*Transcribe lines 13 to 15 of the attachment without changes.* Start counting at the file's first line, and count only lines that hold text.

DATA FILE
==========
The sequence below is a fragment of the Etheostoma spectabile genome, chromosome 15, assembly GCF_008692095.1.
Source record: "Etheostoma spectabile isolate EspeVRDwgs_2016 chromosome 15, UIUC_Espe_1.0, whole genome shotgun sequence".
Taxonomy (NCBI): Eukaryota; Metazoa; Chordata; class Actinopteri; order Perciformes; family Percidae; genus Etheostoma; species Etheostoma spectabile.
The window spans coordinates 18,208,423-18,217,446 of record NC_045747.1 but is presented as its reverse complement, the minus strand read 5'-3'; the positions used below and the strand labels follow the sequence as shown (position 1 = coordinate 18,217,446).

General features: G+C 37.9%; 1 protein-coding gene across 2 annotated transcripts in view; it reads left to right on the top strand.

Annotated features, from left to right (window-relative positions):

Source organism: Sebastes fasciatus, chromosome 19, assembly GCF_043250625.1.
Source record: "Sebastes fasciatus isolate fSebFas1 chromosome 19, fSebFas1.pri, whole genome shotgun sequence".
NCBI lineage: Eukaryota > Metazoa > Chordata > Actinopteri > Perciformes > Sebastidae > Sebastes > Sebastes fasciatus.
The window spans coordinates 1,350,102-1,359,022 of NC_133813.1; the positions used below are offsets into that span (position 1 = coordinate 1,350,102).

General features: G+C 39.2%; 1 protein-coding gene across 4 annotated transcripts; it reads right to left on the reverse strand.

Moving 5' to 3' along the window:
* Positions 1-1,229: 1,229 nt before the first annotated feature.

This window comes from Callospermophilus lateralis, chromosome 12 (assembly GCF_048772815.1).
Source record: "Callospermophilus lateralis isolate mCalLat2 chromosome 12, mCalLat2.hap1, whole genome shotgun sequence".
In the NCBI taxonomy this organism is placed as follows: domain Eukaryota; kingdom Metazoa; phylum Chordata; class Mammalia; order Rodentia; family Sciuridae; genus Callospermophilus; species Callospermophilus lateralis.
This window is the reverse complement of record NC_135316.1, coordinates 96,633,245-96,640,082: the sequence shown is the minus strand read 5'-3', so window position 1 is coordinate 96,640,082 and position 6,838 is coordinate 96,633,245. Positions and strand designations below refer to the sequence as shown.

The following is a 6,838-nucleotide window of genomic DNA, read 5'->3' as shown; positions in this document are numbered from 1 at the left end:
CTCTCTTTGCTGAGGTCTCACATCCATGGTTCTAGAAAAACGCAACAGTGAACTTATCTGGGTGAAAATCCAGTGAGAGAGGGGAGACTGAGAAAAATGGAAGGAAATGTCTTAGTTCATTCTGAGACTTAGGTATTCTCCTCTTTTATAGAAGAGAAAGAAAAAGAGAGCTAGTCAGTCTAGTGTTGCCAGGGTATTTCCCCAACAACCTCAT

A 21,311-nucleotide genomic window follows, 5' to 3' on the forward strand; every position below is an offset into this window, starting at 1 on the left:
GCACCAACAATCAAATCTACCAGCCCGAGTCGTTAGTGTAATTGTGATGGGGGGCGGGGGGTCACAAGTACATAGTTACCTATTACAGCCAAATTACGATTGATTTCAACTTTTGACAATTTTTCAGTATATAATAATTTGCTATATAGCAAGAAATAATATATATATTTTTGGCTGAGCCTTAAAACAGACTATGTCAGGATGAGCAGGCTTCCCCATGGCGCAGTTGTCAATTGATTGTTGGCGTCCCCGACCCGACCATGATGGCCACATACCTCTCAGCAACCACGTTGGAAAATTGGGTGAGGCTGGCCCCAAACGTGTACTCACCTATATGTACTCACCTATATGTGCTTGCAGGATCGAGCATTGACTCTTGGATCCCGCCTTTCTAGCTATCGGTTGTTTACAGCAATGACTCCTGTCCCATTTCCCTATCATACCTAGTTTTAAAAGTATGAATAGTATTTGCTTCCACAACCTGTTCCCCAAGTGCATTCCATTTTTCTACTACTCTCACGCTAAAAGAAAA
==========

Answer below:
* Positions 1-1,229: 1,229 nt before the first annotated feature.

This window comes from Callospermophilus lateralis, chromosome 12 (assembly GCF_048772815.1).
Source record: "Callospermophilus lateralis isolate mCalLat2 chromosome 12, mCalLat2.hap1, whole genome shotgun sequence".